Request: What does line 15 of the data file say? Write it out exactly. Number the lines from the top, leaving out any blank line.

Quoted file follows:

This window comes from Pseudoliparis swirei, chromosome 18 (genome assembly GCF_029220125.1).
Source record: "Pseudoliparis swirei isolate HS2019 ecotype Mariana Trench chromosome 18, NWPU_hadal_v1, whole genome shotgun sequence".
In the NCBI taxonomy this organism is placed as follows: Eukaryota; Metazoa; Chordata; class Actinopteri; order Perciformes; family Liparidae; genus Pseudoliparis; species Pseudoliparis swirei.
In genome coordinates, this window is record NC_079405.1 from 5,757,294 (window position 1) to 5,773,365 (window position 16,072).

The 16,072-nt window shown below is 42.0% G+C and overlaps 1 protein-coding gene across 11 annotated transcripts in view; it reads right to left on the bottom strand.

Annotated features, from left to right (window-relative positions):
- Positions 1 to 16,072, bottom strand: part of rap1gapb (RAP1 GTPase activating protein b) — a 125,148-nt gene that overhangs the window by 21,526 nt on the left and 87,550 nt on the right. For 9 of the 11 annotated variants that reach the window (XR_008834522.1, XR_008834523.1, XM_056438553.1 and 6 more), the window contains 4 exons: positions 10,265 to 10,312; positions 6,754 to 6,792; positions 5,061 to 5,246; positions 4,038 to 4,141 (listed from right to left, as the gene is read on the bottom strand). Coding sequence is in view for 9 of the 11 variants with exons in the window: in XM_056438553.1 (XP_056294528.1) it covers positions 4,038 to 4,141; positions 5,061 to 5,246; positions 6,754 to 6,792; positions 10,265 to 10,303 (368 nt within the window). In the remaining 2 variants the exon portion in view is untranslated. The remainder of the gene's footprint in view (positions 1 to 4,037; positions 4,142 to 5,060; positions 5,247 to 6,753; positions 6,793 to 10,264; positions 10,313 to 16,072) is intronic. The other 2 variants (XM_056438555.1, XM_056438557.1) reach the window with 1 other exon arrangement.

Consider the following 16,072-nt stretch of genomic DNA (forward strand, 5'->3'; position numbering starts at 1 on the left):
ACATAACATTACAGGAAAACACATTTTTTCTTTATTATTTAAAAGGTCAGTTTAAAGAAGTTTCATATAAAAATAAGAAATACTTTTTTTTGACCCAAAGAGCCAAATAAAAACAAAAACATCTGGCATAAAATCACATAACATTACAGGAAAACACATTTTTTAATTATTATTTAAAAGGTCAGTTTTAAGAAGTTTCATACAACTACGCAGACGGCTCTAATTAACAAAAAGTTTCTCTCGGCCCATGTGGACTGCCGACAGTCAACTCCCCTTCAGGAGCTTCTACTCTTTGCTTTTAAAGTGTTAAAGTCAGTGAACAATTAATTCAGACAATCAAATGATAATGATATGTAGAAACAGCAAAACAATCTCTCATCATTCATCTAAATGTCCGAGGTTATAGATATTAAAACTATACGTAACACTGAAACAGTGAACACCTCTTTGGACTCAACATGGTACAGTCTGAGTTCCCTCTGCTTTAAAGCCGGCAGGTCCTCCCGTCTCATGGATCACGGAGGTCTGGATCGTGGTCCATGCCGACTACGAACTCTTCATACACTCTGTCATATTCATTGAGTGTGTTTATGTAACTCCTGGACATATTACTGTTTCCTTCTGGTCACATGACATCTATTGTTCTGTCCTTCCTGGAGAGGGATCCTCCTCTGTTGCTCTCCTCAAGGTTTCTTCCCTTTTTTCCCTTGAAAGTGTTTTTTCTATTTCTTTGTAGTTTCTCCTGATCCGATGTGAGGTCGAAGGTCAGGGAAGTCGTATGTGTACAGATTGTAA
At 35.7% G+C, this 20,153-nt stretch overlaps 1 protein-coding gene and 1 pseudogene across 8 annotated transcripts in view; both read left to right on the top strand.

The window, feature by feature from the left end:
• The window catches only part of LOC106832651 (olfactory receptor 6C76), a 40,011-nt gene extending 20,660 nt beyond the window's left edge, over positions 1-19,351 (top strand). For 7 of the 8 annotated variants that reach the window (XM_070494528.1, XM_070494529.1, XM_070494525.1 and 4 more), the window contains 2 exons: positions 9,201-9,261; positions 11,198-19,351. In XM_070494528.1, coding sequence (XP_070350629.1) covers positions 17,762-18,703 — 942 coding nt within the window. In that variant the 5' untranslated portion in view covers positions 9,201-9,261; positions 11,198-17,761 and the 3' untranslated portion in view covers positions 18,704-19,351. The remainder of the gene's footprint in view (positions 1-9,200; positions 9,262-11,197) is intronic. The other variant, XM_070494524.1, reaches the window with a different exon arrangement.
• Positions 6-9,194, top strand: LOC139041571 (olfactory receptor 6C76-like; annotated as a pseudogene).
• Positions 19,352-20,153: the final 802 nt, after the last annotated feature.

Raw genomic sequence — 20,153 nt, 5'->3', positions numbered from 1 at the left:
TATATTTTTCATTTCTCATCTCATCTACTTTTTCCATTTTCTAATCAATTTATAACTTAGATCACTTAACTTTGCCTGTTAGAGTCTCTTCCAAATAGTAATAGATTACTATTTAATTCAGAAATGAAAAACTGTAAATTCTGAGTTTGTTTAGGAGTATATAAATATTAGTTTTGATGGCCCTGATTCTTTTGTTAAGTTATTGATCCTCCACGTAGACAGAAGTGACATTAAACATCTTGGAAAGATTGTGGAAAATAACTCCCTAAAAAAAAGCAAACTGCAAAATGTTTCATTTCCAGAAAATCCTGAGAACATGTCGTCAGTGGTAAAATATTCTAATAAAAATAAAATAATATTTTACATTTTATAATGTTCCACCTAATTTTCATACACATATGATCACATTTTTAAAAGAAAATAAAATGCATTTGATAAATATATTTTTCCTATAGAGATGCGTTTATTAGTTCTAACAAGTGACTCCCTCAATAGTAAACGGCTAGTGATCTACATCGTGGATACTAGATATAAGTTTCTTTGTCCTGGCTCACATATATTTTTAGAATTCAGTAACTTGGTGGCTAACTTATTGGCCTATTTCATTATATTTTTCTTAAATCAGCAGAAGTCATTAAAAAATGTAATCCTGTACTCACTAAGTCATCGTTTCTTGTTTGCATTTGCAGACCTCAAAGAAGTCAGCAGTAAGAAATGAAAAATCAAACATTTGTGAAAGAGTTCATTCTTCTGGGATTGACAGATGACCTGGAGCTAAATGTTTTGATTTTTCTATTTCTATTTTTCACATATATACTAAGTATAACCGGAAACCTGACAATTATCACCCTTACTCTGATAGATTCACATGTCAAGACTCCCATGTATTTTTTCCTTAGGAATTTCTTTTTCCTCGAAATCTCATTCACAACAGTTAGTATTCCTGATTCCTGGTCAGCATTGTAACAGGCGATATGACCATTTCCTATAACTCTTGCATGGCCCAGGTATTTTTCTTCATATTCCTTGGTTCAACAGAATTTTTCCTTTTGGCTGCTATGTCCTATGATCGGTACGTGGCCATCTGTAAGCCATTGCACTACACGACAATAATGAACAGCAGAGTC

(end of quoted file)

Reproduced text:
Raw genomic sequence — 20,153 nt, 5'->3', positions numbered from 1 at the left: